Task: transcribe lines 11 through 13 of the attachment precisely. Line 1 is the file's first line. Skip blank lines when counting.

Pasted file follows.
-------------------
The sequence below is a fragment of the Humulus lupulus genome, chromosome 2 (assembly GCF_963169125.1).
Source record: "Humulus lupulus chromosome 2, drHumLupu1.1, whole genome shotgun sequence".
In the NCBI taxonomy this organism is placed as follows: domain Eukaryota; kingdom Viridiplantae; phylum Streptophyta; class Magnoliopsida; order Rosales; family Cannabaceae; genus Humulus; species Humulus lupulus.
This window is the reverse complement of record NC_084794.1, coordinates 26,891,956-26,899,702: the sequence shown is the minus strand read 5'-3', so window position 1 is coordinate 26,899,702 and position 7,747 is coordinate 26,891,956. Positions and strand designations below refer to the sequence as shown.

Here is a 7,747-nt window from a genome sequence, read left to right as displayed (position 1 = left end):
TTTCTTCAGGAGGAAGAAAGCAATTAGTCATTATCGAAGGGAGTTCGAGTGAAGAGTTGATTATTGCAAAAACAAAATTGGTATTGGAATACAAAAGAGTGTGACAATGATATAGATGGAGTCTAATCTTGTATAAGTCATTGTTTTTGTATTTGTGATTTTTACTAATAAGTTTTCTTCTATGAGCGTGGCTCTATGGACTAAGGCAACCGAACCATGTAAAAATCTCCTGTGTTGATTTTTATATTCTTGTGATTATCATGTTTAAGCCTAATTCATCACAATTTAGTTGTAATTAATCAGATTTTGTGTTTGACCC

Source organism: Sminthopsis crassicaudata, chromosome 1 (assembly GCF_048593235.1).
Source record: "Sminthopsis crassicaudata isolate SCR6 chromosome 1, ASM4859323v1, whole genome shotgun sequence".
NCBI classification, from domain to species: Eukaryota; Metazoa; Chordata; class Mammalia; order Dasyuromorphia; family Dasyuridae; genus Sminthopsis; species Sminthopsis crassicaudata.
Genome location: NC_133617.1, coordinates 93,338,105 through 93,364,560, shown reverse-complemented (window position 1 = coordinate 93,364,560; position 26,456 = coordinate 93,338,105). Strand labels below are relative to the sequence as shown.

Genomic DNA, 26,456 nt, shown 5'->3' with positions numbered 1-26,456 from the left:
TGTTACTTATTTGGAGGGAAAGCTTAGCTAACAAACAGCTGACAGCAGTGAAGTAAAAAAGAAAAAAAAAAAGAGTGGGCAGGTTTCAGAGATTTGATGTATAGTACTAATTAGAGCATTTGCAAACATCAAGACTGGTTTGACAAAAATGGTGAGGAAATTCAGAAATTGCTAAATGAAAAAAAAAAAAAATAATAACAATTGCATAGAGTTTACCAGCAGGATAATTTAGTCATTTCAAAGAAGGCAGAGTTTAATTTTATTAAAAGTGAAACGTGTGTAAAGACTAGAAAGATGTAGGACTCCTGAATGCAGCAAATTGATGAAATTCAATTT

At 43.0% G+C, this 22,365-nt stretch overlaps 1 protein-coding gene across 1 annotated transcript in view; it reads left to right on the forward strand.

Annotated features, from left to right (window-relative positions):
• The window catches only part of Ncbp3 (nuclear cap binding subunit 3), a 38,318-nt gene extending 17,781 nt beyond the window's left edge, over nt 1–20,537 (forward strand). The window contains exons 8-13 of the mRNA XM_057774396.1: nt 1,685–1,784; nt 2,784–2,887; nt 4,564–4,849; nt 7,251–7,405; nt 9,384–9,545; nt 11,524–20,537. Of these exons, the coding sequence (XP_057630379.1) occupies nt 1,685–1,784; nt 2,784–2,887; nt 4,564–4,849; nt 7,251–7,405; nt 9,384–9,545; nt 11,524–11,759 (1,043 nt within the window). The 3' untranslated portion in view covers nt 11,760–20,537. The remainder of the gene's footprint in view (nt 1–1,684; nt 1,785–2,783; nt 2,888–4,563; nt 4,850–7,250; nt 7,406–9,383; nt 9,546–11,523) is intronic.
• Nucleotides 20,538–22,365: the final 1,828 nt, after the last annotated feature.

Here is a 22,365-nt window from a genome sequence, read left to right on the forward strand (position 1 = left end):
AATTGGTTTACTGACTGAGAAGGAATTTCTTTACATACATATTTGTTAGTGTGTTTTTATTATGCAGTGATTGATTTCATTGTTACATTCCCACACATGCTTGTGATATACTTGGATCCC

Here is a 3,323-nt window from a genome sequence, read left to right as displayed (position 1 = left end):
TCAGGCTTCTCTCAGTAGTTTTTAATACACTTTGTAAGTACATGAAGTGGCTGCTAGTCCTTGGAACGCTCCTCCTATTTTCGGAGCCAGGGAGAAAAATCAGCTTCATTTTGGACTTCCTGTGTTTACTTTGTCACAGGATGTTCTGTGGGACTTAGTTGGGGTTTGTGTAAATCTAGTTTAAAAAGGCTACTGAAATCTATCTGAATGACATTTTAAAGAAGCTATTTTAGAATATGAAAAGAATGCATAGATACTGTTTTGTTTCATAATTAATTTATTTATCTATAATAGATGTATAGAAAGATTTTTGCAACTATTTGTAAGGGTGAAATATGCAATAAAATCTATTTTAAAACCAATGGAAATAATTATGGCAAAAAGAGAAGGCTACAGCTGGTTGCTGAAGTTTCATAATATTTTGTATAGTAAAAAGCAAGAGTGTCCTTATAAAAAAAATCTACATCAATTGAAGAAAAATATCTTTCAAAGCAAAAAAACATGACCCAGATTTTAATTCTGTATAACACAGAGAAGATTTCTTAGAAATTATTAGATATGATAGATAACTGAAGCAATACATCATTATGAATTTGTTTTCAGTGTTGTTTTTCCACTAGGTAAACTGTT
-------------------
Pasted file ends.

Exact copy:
Genomic DNA, 26,456 nt, shown 5'->3' with positions numbered 1-26,456 from the left:
TGTTACTTATTTGGAGGGAAAGCTTAGCTAACAAACAGCTGACAGCAGTGAAGTAAAAAAGAAAAAAAAAAAGAGTGGGCAGGTTTCAGAGATTTGATGTATAGTACTAATTAGAGCATTTGCAAACATCAAGACTGGTTTGACAAAAATGGTGAGGAAATTCAGAAATTGCTAAATGAAAAAAAAAAAAAATAATAACAATTGCATAGAGTTTACCAGCAGGATAATTTAGTCATTTCAAAGAAGGCAGAGTTTAATTTTATTAAAAGTGAAACGTGTGTAAAGACTAGAAAGATGTAGGACTCCTGAATGCAGCAAATTGATGAAATTCAATTT

At 43.0% G+C, this 22,365-nt stretch overlaps 1 protein-coding gene across 1 annotated transcript in view; it reads left to right on the forward strand.